As most political scientists know, the outcome of the American presidential election can be predicted within a few percentage points (in the popular vote), based on information available months before the election. Thus, the general campaign for president seems irrelevant to the outcome (except in very close elections), despite all the media coverage of campaign strategy. However, it is also well known that the pre-election opinion polls can vary wildly over the campaign, and this variation is generally attributed to events in the campaign. How can campaign events affect people's opinions on whom they plan to vote for, and yet not affect the outcome of the election? For that matter, why do voters consistently increase their support for a candidate during his nominating convention, even though the conventions are almost entirely predictable events whose effects can be rationally forecast?
In this exploratory study, we consider several intuitively appealing, but ultimately wrong, resolutions to this puzzle and discuss our current understanding of what causes opinion polls to fluctuate while reaching a predictable outcome. Our evidence is based on graphical presentation and analysis of over 67,000 individual-level responses from forty-nine commercial polls during the 1988 campaign and many other aggregate poll results from the 1952–92 campaigns.
We show that responses to pollsters during the campaign are not generally informed or even, in a sense we describe, ‘rational’. In contrast, voters decide, based on their enlightened preferences, as formed by the information they have learned during the campaign, as well as basic political cues such as ideology and party identification, which candidate to support eventually. We cannot prove this conclusion, but we do show that it is consistent with the aggregate forecasts and individual-level opinion poll responses. Based on the enlightened preferences hypothesis, we conclude that the news media have an important effect on the outcome of presidential elections – not through misleading advertisements, sound bites, or spin doctors, but rather by conveying candidates' positions on important issues.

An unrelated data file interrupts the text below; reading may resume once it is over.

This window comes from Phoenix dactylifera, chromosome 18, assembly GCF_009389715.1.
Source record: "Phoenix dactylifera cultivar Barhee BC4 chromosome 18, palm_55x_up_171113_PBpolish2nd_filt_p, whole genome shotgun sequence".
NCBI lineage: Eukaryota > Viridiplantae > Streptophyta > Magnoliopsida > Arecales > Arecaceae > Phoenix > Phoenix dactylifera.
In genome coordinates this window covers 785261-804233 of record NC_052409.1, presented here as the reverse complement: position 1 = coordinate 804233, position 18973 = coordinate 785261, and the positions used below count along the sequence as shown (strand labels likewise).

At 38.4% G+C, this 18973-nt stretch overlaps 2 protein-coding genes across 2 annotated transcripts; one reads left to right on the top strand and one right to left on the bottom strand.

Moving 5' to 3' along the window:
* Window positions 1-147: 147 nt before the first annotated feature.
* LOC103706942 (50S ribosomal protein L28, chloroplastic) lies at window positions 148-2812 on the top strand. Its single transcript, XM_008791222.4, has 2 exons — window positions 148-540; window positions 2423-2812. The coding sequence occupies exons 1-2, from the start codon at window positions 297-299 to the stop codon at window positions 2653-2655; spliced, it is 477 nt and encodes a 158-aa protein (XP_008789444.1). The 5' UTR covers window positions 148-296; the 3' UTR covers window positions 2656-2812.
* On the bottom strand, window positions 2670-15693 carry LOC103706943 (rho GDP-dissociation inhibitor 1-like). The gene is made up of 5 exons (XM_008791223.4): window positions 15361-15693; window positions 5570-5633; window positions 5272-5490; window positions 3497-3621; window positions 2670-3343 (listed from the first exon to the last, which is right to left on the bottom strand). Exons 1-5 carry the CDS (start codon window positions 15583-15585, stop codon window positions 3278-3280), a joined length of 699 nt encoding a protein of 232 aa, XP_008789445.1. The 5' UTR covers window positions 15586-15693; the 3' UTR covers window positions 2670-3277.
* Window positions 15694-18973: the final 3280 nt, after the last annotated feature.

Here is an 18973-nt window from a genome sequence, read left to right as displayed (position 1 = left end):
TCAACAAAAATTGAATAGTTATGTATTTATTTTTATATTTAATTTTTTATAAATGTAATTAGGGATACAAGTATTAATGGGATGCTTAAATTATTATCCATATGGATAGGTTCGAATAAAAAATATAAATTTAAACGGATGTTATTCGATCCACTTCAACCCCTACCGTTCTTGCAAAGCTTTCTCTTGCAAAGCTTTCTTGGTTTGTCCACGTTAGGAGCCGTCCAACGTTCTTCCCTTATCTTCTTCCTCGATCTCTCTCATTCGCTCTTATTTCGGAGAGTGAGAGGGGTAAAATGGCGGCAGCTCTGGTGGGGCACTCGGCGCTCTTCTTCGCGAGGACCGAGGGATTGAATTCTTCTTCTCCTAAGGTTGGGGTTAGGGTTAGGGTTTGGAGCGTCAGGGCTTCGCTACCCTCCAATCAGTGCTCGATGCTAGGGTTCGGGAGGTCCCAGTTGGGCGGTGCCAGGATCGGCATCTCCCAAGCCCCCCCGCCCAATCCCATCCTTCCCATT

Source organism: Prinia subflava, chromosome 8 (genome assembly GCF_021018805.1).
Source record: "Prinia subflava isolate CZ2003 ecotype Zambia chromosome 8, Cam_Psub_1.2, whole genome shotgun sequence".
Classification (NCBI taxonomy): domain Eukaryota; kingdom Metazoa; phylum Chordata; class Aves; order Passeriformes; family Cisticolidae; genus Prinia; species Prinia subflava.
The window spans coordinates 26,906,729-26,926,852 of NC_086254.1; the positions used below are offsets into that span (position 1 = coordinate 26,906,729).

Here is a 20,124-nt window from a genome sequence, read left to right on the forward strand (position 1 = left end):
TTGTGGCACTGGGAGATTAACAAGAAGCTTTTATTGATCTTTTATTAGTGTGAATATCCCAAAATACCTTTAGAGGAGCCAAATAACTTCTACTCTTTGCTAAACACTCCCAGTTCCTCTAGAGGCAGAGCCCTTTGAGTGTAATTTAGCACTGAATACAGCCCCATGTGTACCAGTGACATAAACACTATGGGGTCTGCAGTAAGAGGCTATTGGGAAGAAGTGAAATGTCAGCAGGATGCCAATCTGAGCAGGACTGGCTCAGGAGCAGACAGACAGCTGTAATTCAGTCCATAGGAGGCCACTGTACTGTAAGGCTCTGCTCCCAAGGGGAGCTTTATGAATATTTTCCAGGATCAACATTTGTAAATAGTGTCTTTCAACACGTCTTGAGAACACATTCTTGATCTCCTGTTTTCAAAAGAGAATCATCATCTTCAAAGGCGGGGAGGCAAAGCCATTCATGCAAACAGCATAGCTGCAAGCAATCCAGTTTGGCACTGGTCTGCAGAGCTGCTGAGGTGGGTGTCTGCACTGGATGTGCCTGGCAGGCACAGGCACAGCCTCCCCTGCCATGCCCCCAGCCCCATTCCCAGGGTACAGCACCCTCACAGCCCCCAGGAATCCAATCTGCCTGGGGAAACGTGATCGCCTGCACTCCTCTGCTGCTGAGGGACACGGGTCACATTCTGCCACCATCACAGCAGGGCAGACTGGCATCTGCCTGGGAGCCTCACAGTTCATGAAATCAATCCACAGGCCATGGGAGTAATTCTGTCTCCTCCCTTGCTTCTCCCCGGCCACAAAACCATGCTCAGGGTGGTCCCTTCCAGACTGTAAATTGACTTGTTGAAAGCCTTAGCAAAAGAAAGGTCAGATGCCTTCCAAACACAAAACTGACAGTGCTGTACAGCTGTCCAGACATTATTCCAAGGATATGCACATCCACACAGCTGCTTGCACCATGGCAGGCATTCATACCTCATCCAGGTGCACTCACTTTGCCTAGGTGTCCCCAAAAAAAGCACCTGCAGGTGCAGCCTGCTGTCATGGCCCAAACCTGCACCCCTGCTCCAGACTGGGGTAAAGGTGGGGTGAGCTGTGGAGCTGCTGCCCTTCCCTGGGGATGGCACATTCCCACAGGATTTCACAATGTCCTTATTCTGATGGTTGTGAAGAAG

* Gelman, Department of Statistics, University of California, Berkeley; King, Department of Government, Harvard University. We thank Eric Oliver and Maggie Trevor for research assistance, and Larry Bartels, Neal Beck, Tom Belin, Mo Fiorina, John Kessel, Mik Laver, Eileen McDonaugh, Phil Paolino, Keith Poole, Doug Price, Phillip Price, Sid Verba and D. Stephen Voss for helpful comments, and the National Science Foundation for a research grant. All graphs were made using the S system. This is a revised version of a paper which received the Pi Sigma Alpha award for the best paper at the annual meeting of the Midwest Political Science Association, Chicago, 1992.